East Greenwich lays off 2 officers, nears budget plan

Posted: March 08, 2013

The East Greenwich Township Committee voted to lay off two police officers and appeared close to solving its budget shortfall Wednesday even as a debate erupted about whether it could save one of the officer's jobs by dipping into another department's funds.

Two members of the five-person committee reached an agreement over the weekend with the police union, extracting concessions by cutting yearly incentives, changing some health-care plans, and agreeing to lay off the officers. A third officer resigned over the weekend, leaving the department with 18.

The police administration agreed to give up its yearly incentives and some health care. The township also reduced the Water and Sewer Department surplus by about $40,000 and tacked that on to the Police Department cuts, bringing the departmentwide reduction to $427,000.

But after one committee member proposed applying an additional $60,000 in water and sewer surplus to the police reduction, and the committee still voted for the layoffs, police administrators and union officials excoriated the committee for not considering the alternative.

"I think it's a disgrace you didn't look into that," Lt. Charles Barone said. "How could you still act on that? It's unconscionable."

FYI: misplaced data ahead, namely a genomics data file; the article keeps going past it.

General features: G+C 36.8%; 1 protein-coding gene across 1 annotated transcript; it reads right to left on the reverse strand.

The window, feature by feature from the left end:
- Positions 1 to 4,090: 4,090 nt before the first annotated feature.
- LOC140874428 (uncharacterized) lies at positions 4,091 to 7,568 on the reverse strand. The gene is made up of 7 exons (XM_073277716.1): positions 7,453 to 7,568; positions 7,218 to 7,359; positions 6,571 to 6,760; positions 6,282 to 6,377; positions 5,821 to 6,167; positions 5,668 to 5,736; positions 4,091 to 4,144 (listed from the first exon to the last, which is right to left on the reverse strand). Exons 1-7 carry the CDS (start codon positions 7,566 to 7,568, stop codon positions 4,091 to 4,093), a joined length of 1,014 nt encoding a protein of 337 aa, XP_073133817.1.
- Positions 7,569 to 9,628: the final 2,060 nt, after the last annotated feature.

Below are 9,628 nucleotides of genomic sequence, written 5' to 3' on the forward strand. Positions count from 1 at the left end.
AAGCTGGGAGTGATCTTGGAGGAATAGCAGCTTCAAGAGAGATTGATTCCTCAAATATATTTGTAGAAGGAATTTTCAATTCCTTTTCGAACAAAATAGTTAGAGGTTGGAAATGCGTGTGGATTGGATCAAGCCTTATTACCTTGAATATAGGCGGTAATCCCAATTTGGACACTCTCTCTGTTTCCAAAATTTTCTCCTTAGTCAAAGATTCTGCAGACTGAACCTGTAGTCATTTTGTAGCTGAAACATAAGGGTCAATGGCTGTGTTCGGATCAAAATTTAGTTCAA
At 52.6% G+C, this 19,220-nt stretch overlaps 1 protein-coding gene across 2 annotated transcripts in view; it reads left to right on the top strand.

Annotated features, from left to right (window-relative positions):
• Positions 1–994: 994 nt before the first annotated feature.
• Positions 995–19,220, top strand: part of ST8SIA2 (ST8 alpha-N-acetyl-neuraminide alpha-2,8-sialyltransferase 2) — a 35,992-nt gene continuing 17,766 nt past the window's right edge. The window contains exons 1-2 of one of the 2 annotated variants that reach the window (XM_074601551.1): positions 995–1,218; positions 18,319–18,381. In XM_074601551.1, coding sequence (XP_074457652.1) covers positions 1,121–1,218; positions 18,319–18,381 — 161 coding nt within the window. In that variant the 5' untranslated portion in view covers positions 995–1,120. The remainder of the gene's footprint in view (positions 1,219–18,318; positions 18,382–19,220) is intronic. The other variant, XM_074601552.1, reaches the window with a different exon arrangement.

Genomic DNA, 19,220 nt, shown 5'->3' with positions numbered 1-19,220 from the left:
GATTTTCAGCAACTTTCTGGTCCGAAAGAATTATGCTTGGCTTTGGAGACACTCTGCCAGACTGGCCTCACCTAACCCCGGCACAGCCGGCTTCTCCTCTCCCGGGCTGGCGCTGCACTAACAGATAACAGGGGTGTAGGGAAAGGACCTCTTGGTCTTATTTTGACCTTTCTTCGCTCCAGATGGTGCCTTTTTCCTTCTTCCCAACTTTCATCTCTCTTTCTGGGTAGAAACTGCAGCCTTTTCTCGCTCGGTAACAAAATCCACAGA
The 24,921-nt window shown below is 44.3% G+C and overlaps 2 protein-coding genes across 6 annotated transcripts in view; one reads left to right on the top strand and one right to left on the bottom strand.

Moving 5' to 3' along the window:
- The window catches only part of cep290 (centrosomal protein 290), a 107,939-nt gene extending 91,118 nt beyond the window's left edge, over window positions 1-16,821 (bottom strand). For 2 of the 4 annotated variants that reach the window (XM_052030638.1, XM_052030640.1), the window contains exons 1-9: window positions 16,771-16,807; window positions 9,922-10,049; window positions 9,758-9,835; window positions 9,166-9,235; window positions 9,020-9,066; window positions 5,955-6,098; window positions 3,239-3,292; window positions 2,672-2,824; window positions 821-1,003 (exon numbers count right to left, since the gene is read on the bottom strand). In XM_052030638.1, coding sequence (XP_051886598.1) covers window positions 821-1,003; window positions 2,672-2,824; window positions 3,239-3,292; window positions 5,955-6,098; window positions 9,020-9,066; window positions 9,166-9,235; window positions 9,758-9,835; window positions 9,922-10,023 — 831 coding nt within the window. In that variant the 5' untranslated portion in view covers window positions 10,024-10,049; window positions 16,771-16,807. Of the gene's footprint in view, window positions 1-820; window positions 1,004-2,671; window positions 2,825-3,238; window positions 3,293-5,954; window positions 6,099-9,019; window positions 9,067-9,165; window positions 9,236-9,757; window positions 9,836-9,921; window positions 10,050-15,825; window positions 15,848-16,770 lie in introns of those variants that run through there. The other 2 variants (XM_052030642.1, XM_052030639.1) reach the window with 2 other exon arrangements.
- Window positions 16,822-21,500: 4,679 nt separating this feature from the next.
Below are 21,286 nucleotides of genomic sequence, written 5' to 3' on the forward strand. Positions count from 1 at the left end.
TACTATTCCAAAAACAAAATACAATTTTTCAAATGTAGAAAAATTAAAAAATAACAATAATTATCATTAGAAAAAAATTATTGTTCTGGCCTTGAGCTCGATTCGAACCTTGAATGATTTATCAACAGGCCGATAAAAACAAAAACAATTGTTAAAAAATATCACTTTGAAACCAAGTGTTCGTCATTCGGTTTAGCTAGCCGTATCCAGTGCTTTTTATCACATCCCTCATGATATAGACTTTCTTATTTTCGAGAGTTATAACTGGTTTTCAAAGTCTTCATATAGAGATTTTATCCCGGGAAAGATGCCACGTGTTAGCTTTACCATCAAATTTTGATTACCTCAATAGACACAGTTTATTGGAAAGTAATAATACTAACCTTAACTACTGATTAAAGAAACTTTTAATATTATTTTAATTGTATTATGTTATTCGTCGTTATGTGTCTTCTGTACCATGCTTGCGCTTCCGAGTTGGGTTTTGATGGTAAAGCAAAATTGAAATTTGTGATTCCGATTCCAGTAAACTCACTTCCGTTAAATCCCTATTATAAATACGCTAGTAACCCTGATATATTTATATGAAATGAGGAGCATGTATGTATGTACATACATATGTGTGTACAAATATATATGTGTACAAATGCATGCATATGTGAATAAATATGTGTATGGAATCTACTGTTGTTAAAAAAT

Mayor Fred Grant responded: "I won't support it. We just raised water rates."

Grant said he plans to introduce a balanced budget next week, a prospect that once seemed far-fetched considering the committee's fraught negotiations with the police union. The union had resisted layoffs for months, saying it had not yet been advised by an independent financial auditor.

But it became increasingly clear that layoffs were a necessary part of the equation: The committee had tabled resolutions to lay off five full-time officers at its last two meetings.

Grant has sought 20 percent across-the-board budget cuts from each municipal department since December to close the township's $600,000 shortfall, which he has attributed to reduced state aid and lost revenue from construction code fees and slowed growth. The committee is still a little short, and Grant said he would introduce a resolution next week to impose eight furlough days on each municipal employee, among other cost-saving measures.

Grant, a Democrat, blamed the two Republican committeemen and another Democrat for stalling the layoffs in January. When the committee reorganized that month, Grant removed a part-time officer's name from the annual reappointment list, causing some members to vote unknowingly to lay him off.

That officer had arrested Grant in July on drunken-driving and speeding charges, leading to accusations from police and some residents of retaliation. The charges are pending.

The Township Committee later reversed the layoff. The officer resigned last month.

Contact Andrew Seidman at 856-779-3846, aseidman@phillynews.com or @AndrewSeidman on Twitter.

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